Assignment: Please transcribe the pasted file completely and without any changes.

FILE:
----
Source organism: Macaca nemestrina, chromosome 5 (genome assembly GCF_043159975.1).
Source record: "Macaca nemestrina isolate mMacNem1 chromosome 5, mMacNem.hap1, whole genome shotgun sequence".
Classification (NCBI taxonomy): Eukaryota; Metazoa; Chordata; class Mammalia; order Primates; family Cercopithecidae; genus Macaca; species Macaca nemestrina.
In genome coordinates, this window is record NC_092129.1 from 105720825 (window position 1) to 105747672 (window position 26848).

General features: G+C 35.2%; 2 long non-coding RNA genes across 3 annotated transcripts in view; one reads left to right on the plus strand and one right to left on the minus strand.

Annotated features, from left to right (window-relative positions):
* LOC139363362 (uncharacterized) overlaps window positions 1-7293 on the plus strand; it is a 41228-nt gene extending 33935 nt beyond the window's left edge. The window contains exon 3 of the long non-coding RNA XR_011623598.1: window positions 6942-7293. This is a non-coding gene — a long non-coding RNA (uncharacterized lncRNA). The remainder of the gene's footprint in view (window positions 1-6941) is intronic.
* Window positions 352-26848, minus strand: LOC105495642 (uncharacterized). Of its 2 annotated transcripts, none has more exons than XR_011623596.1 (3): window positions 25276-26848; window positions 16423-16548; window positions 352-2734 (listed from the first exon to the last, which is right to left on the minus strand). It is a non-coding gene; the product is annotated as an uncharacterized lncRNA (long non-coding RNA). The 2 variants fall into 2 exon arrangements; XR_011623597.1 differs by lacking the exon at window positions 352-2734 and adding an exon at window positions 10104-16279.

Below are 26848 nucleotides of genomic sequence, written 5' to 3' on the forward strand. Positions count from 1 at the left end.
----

Source organism: Macaca nemestrina, chromosome 5 (genome assembly GCF_043159975.1).
Source record: "Macaca nemestrina isolate mMacNem1 chromosome 5, mMacNem.hap1, whole genome shotgun sequence".
Classification (NCBI taxonomy): Eukaryota; Metazoa; Chordata; class Mammalia; order Primates; family Cercopithecidae; genus Macaca; species Macaca nemestrina.
In genome coordinates, this window is record NC_092129.1 from 105720825 (window position 1) to 105747672 (window position 26848).

General features: G+C 35.2%; 2 long non-coding RNA genes across 3 annotated transcripts in view; one reads left to right on the plus strand and one right to left on the minus strand.

Annotated features, from left to right (window-relative positions):
* LOC139363362 (uncharacterized) overlaps window positions 1-7293 on the plus strand; it is a 41228-nt gene extending 33935 nt beyond the window's left edge. The window contains exon 3 of the long non-coding RNA XR_011623598.1: window positions 6942-7293. This is a non-coding gene — a long non-coding RNA (uncharacterized lncRNA). The remainder of the gene's footprint in view (window positions 1-6941) is intronic.
* Window positions 352-26848, minus strand: LOC105495642 (uncharacterized). Of its 2 annotated transcripts, none has more exons than XR_011623596.1 (3): window positions 25276-26848; window positions 16423-16548; window positions 352-2734 (listed from the first exon to the last, which is right to left on the minus strand). It is a non-coding gene; the product is annotated as an uncharacterized lncRNA (long non-coding RNA). The 2 variants fall into 2 exon arrangements; XR_011623597.1 differs by lacking the exon at window positions 352-2734 and adding an exon at window positions 10104-16279.

Below are 26848 nucleotides of genomic sequence, written 5' to 3' on the forward strand. Positions count from 1 at the left end.